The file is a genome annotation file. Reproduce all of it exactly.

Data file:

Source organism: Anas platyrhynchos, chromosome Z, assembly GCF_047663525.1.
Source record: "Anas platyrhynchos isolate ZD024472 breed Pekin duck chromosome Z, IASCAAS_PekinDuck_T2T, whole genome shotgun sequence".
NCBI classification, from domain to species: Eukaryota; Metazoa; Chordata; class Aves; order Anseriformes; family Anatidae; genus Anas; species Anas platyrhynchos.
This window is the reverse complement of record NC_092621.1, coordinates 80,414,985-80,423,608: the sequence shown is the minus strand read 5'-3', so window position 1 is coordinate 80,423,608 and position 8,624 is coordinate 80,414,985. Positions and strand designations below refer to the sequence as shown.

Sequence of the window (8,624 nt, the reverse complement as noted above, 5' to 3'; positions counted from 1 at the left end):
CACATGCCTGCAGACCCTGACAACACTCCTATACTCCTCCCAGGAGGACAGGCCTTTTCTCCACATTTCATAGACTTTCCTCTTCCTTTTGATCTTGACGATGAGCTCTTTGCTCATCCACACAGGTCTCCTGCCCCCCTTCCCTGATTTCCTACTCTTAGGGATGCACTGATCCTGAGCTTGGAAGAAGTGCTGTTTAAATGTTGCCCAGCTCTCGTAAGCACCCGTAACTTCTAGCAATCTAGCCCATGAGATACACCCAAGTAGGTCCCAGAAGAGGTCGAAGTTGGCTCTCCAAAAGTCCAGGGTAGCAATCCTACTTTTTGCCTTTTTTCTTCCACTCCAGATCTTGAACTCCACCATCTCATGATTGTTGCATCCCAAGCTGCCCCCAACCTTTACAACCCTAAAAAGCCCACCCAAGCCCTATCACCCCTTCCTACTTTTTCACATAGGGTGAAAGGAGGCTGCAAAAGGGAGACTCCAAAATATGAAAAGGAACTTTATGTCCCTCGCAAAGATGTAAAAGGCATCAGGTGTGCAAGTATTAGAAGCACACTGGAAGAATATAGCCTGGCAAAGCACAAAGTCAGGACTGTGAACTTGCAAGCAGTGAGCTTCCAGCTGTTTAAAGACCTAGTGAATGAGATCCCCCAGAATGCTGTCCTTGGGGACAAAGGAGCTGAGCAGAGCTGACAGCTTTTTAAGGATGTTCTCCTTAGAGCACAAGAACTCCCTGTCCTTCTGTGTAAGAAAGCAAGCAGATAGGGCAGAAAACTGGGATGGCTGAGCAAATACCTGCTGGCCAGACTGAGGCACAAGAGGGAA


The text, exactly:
Source organism: Anas platyrhynchos, chromosome Z, assembly GCF_047663525.1.
Source record: "Anas platyrhynchos isolate ZD024472 breed Pekin duck chromosome Z, IASCAAS_PekinDuck_T2T, whole genome shotgun sequence".
NCBI classification, from domain to species: Eukaryota; Metazoa; Chordata; class Aves; order Anseriformes; family Anatidae; genus Anas; species Anas platyrhynchos.
This window is the reverse complement of record NC_092621.1, coordinates 80,414,985-80,423,608: the sequence shown is the minus strand read 5'-3', so window position 1 is coordinate 80,423,608 and position 8,624 is coordinate 80,414,985. Positions and strand designations below refer to the sequence as shown.

Sequence of the window (8,624 nt, the reverse complement as noted above, 5' to 3'; positions counted from 1 at the left end):
CACATGCCTGCAGACCCTGACAACACTCCTATACTCCTCCCAGGAGGACAGGCCTTTTCTCCACATTTCATAGACTTTCCTCTTCCTTTTGATCTTGACGATGAGCTCTTTGCTCATCCACACAGGTCTCCTGCCCCCCTTCCCTGATTTCCTACTCTTAGGGATGCACTGATCCTGAGCTTGGAAGAAGTGCTGTTTAAATGTTGCCCAGCTCTCGTAAGCACCCGTAACTTCTAGCAATCTAGCCCATGAGATACACCCAAGTAGGTCCCAGAAGAGGTCGAAGTTGGCTCTCCAAAAGTCCAGGGTAGCAATCCTACTTTTTGCCTTTTTTCTTCCACTCCAGATCTTGAACTCCACCATCTCATGATTGTTGCATCCCAAGCTGCCCCCAACCTTTACAACCCTAAAAAGCCCACCCAAGCCCTATCACCCCTTCCTACTTTTTCACATAGGGTGAAAGGAGGCTGCAAAAGGGAGACTCCAAAATATGAAAAGGAACTTTATGTCCCTCGCAAAGATGTAAAAGGCATCAGGTGTGCAAGTATTAGAAGCACACTGGAAGAATATAGCCTGGCAAAGCACAAAGTCAGGACTGTGAACTTGCAAGCAGTGAGCTTCCAGCTGTTTAAAGACCTAGTGAATGAGATCCCCCAGAATGCTGTCCTTGGGGACAAAGGAGCTGAGCAGAGCTGACAGCTTTTTAAGGATGTTCTCCTTAGAGCACAAGAACTCCCTGTCCTTCTGTGTAAGAAAGCAAGCAGATAGGGCAGAAAACTGGGATGGCTGAGCAAATACCTGCTGGCCAGACTGAGGCACAAGAGGGAA